During 1916, Sergeant Sloan was again brought into court, part of a very lengthy court case of Mary Hogan vs the Dublin United Tramways Company, It was an action brought by Miss Mary Hogan, an organiser of schools under the National Education Board, to recover £1,000 damages from the Dublin United Tramways for personal injuries to her owing to the alleged negligence of the defendants.”


Sergeant Sloan after the accident was called over to investigate and stated in court: “Said he examined the cab after the accident and found a slight mark on the axle box. He also examined a tram which was pointed out to him as having been on the Sandymount Road at the time of the accident tot he cab, and found some slight marks on the left front portion of it.”


Be warned Cat lovers, the Dublin Evening Herald of 4th June 1918 recalls:


Before Mr Swifte, in the Southern Police Court today, Wm J. Farrell, of 93 Haddington Road, described as a Piano-Tuner, was summoned by Sergeant Sloan (9E), at the Suit of Margaret and Kathleen Whelan, 95 Haddington Road, for alleged cruelty to their cat by beating it with a garden rake, between 1 and 2pm on 20th May.”


The next part recalls the sad beating of the Kitten which was later found bleeding and barely able to crawl, they were found guity and fined 40s and 20s costs were imposed additionally.


His retirement notes in the Weekly Irish Times, 22nd April 1922:


“SERGEANT HENRY SLOAN, E Division, has retired on pension from the force after a service of over 28 years. He joined from Tullyliskin, New Mills, CO. Tyrone, in January 1894, and served in the B,A,C,B,D, and E Divisions.”


He is shown on the 1911 Census of Ireland as living with his wife, Dublin born Florence Elizabeth Sloan (born 1887 in Dublin), at Strasburgh Terrace, Dublin.
He is noted as a Police Sergeant, born in County Tyrone, who could read and write and was a member of the Church of Ireland (Episcopalian).


He died in Dublin South, during late 1946 when aged about 70.


A death notice for his wife Florence, was placed in the Belfast Telegraph on 19th February 1959:


“SLOAN – February 18, 1959, at Hospital, FLORENCE ELIZABETH, dearly beloved wife of the late Henry Sloan, Ex-Sergeant, Dublin Metropolitan Police and of 222 Cliftonville Road. House and Funeral private, from their son-in-laws residence, 58 Wellesley Avenue. Very deeply regretted by her sorrowing daughters and son-in-law. In heavenly love abiding.”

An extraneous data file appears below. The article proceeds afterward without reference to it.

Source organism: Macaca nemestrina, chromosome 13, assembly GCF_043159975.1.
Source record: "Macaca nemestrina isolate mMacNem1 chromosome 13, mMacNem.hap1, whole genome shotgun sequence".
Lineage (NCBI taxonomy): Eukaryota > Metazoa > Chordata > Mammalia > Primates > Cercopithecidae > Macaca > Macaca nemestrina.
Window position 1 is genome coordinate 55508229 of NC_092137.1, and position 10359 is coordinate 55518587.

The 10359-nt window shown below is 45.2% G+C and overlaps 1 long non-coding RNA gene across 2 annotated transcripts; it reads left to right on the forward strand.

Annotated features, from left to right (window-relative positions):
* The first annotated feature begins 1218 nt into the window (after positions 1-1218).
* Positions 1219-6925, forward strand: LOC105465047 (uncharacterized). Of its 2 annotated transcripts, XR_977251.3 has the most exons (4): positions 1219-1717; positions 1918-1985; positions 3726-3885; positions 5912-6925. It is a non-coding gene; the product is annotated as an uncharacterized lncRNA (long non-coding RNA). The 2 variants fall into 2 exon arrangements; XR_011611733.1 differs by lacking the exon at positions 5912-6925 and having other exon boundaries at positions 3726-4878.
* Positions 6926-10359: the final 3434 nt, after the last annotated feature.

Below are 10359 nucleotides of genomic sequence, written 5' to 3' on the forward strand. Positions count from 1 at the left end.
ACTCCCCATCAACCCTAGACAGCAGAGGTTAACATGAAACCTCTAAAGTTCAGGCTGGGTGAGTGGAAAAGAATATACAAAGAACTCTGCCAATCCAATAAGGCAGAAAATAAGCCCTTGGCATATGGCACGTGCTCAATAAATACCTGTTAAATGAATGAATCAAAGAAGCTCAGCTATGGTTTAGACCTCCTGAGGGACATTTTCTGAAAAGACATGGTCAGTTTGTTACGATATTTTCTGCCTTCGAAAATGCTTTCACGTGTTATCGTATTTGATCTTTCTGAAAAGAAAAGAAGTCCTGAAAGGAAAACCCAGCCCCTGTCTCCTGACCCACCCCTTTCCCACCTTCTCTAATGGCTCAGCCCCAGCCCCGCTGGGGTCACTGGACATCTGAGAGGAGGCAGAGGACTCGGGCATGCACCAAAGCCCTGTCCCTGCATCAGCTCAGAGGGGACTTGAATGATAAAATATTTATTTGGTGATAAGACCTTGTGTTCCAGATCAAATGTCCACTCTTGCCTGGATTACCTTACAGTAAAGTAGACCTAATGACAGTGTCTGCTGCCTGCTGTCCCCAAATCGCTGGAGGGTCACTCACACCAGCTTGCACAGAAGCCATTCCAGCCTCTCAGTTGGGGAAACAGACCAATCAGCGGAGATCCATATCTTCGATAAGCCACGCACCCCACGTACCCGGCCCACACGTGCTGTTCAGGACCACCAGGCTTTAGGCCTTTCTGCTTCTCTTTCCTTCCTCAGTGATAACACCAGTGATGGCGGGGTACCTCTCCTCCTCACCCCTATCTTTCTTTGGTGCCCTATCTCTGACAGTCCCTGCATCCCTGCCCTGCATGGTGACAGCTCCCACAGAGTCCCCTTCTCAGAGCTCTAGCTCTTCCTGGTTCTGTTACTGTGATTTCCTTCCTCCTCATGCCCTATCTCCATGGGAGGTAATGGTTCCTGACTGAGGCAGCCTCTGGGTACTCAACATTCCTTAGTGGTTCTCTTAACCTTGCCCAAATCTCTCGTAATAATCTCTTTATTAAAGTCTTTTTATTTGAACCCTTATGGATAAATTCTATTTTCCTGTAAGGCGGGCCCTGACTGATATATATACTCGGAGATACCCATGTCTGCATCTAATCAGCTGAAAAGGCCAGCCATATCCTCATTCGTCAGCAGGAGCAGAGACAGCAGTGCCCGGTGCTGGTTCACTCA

A Burglary recalled in 1907 in Dublin, where Constable Sloan caught the Burglar hiding in the premises.:
Evening Irish Times, 17th September 1907:




In the Southern Police Court yesterday, before Mr Drury, John Kenna, aged 20, without fixed residence or occupation, was charged by Police Constable Sloan 151B, with having between 10 and 12pm, on the previous night, burglariously entered the publichouse, 4 Cors Hill, which was also the residence of the Proprietor, Mr Myles Galvin.


Mr Tobias prosecuted.
Constable Sloan, 151B, gave evidence and stated the he had been called into the place by Mr Galvin, and that he found the wicket of the hall door had been forced open with a brass instrument, which witness found inside and that the prisoner must have climbed up the door which lead from the hall to the shop, entering through the fanlight, which had been forced open.


Witness found the prisoner concealed on the premises, and in possession of the cash box, which contained £2 5s.


Mr Galvin deposed that having heard a noise in the shop he came downstairs, and noticed that the side door leading into the shop had been forced open.
He missed the cash box, and when he went to look for it he found the prisoner lying concealed under the seat in the snug.


Constable Sloan said that the prisoner, when searched at College Street Station, had in his possession in one picket 19s. and in another pocket a shilling, and the prisoner said that the shilling was his own.
The prisoner was remanded.